The new model begins at the Middle Pleistocene, approximately one million years ago, when there were not one but two main populations of humans. But instead of developing completely separately, gene flow continued between the groups over time. In place of a tree, we see a pattern of diversion from migration and reconnection through interbreeding, a bit like the veins in a leaf. Two distinct veins (or stems 1 and 2) remained weakly genetically connected through tens of thousands of years. 

Around 120,000 years ago, a merger event between populations descending from stem 1 and stem 2 gave rise to the modern day Nama people, a group of hunter-gatherers who populate South Africa, Namibia and Botswana. Not long afterwards, a different population of stem 1 descendents merged with a stem 2 population, resulting in the ancestors of Eastern and Western African populations — and everybody else outside Africa. 

In an interview with Salon, Sriram Sankararaman, an associate professor in UCLA's Departments of Computer Science, Human Genetics and Computational Medicine, praised the research team's thorough exploration of possible models and use of rich, diverse data sets. But he doubts this is the end of the story.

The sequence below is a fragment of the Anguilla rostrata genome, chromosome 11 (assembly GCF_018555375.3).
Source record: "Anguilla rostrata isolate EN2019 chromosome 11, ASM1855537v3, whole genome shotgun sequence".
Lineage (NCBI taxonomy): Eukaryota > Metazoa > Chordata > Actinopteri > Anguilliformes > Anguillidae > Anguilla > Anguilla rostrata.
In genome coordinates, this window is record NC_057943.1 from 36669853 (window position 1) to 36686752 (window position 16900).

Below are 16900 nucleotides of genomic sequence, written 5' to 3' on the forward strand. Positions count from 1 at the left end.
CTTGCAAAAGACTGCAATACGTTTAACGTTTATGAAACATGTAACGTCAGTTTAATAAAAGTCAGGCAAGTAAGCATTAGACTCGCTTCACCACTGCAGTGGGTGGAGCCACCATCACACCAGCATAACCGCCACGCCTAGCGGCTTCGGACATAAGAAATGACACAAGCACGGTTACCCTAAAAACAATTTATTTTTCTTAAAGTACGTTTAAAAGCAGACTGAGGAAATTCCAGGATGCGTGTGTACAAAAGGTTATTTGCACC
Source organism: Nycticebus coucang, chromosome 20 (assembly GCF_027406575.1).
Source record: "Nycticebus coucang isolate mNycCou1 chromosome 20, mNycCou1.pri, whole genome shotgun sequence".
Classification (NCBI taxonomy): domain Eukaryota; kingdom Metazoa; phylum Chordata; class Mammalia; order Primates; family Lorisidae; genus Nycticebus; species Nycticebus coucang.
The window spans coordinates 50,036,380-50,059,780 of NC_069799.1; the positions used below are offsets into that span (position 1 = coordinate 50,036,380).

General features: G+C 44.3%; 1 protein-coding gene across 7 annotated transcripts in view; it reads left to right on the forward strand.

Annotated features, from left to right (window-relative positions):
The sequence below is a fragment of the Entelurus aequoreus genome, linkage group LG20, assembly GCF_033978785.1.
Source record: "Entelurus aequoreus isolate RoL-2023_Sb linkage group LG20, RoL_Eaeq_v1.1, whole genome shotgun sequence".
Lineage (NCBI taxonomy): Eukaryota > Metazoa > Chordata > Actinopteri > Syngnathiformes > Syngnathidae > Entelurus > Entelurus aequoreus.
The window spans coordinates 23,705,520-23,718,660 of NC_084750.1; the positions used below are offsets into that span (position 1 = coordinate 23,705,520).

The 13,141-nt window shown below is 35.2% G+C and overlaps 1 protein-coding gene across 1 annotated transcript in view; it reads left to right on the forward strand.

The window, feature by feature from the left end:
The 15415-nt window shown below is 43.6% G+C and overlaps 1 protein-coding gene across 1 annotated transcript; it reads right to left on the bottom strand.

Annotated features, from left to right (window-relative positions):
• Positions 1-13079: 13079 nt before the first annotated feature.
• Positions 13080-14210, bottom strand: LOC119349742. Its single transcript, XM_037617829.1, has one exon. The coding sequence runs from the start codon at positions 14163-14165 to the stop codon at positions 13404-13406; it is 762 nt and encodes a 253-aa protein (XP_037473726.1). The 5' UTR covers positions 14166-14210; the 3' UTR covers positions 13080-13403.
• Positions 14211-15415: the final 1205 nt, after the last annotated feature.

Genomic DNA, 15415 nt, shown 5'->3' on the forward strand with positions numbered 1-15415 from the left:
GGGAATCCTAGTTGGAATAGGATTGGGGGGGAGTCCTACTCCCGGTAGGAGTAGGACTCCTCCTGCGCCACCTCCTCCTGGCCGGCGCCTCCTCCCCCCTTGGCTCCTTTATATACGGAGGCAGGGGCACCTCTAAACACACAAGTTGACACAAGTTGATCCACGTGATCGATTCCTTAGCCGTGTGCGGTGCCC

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"The resulting complexity of the model means that it's difficult to say exactly how closely it reflects reality," Sankararaman, who was not involved with the Nature study, said. "Given these models are so complicated, it's probably a reasonable thing to assume that the true models are going to be even more complicated than anything they say so far."

One aspect is the question of exactly whose genes are involved in all this gene flow. To explain the genetic diversity of modern groups in Africa, population geneticists have thought that ancient hominins (our now-extinct relations) might have contributed their DNA to populations that led to modern humans, as occurred in Europe, Asia and Oceania. There, significant good research shows human populations who had migrated out of Africa had sex, producing cute hairy babies at various times with two of our ancient relations, the Neanderthals and the Denisovans.